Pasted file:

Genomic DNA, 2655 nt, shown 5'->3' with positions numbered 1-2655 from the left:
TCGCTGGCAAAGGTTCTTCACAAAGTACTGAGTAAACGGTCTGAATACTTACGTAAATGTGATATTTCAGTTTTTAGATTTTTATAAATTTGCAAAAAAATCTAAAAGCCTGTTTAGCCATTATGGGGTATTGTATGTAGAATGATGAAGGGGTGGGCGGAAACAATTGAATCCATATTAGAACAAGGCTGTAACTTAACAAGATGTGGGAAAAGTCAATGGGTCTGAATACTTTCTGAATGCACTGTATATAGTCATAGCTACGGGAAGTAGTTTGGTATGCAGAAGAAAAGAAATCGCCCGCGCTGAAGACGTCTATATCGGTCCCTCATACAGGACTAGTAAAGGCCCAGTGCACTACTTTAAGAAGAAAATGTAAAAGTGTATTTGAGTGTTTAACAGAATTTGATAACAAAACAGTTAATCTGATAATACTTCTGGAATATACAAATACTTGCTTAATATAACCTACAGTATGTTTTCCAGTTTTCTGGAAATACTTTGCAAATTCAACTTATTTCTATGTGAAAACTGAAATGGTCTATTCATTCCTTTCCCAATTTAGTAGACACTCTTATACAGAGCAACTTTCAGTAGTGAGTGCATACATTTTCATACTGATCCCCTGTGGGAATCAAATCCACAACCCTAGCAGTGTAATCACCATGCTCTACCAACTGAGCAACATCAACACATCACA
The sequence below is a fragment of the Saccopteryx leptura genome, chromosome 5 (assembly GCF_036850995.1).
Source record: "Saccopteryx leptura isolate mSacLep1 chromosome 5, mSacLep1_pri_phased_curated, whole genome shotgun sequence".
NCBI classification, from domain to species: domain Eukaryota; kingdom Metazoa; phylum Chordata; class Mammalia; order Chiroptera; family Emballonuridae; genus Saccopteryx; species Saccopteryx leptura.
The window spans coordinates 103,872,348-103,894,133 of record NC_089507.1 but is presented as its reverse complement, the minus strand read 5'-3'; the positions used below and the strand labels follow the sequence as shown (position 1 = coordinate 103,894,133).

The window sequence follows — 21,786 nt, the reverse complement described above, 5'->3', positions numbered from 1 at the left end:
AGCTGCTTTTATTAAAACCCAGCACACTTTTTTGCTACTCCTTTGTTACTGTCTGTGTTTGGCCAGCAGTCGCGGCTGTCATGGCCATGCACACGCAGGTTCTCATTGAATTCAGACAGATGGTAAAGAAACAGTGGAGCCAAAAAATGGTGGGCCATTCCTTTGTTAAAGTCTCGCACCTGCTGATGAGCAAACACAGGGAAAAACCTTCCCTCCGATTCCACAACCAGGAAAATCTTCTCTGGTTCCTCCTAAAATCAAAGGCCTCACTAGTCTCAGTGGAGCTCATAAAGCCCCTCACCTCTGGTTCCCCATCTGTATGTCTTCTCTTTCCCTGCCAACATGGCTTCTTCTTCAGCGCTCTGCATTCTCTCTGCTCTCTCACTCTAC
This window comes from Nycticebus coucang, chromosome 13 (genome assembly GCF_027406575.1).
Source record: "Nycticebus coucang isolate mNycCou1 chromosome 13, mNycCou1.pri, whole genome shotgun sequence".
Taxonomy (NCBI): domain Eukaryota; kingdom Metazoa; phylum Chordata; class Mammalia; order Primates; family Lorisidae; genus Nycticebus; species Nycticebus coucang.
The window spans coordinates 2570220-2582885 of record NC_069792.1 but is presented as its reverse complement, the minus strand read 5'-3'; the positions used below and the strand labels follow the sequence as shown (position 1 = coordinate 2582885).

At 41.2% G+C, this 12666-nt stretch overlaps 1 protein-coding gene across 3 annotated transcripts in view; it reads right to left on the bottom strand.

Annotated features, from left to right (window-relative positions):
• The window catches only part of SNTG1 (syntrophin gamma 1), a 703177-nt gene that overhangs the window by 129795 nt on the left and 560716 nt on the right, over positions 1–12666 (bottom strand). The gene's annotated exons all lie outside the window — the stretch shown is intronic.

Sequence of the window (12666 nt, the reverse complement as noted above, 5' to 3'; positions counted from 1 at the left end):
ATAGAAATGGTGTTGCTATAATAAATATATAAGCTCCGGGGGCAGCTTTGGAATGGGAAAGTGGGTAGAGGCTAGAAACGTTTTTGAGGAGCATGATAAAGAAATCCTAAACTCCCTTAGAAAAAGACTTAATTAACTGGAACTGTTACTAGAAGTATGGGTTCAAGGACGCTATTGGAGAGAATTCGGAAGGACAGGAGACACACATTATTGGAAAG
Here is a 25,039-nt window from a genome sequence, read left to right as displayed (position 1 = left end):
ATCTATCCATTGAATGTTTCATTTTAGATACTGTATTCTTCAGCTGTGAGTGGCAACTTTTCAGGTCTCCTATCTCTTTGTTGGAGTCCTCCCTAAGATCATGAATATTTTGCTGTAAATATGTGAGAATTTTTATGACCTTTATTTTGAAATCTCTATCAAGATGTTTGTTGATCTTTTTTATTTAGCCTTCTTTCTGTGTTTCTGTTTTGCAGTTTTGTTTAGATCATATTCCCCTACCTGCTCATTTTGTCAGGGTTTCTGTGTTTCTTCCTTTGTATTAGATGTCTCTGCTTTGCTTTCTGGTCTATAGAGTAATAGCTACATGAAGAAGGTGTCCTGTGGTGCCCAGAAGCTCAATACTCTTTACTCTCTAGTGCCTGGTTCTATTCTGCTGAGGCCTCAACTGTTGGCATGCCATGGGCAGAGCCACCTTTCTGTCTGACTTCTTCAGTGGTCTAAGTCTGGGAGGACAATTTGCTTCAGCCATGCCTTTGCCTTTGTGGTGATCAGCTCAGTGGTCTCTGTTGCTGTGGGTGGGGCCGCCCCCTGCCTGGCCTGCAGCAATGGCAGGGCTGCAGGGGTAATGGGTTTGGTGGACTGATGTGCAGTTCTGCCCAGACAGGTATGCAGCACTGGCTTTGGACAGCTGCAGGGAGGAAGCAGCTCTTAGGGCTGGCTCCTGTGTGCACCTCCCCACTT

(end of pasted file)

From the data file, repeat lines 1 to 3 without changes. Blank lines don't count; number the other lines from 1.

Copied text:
Genomic DNA, 2655 nt, shown 5'->3' with positions numbered 1-2655 from the left:
TCGCTGGCAAAGGTTCTTCACAAAGTACTGAGTAAACGGTCTGAATACTTACGTAAATGTGATATTTCAGTTTTTAGATTTTTATAAATTTGCAAAAAAATCTAAAAGCCTGTTTAGCCATTATGGGGTATTGTATGTAGAATGATGAAGGGGTGGGCGGAAACAATTGAATCCATATTAGAACAAGGCTGTAACTTAACAAGATGTGGGAAAAGTCAATGGGTCTGAATACTTTCTGAATGCACTGTATATAGTCATAGCTACGGGAAGTAGTTTGGTATGCAGAAGAAAAGAAATCGCCCGCGCTGAAGACGTCTATATCGGTCCCTCATACAGGACTAGTAAAGGCCCAGTGCACTACTTTAAGAAGAAAATGTAAAAGTGTATTTGAGTGTTTAACAGAATTTGATAACAAAACAGTTAATCTGATAATACTTCTGGAATATACAAATACTTGCTTAATATAACCTACAGTATGTTTTCCAGTTTTCTGGAAATACTTTGCAAATTCAACTTATTTCTATGTGAAAACTGAAATGGTCTATTCATTCCTTTCCCAATTTAGTAGACACTCTTATACAGAGCAACTTTCAGTAGTGAGTGCATACATTTTCATACTGATCCCCTGTGGGAATCAAATCCACAACCCTAGCAGTGTAATCACCATGCTCTACCAACTGAGCAACATCAACACATCACA
The sequence below is a fragment of the Saccopteryx leptura genome, chromosome 5 (assembly GCF_036850995.1).